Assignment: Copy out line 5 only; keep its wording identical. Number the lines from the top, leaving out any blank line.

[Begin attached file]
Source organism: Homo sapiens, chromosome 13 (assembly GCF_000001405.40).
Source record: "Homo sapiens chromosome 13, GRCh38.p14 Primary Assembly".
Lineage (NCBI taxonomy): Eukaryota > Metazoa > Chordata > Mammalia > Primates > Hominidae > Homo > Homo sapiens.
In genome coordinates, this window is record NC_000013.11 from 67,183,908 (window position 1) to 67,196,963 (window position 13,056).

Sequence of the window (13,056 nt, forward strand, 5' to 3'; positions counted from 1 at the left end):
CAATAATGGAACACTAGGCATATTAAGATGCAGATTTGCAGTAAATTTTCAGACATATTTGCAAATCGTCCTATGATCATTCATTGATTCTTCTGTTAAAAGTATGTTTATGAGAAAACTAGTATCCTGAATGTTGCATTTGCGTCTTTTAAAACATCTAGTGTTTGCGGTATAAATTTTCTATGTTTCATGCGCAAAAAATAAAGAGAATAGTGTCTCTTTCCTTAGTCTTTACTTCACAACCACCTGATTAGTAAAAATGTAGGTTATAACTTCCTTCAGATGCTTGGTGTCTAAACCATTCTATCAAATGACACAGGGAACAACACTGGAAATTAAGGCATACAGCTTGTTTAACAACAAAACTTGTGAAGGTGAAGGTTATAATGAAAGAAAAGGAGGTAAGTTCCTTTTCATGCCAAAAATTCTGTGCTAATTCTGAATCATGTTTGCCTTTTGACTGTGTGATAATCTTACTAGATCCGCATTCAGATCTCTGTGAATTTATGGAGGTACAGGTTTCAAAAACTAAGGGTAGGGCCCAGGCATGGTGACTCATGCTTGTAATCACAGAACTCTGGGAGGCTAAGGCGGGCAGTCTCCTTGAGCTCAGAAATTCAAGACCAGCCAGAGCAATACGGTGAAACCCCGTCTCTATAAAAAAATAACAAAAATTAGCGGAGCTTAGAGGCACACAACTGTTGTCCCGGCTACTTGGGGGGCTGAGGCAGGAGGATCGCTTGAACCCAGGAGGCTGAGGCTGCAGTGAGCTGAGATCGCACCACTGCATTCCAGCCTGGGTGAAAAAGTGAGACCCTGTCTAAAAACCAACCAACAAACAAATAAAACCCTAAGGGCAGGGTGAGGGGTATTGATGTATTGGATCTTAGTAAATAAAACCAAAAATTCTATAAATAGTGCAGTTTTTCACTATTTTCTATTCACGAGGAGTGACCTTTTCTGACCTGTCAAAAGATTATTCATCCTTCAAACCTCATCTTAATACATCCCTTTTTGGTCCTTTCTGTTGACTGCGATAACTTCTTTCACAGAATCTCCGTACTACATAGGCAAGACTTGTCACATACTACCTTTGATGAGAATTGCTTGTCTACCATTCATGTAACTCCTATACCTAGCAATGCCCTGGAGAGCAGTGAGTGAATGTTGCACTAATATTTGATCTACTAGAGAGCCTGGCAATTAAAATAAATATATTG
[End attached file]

Sequence of the window (13,056 nt, forward strand, 5' to 3'; positions counted from 1 at the left end):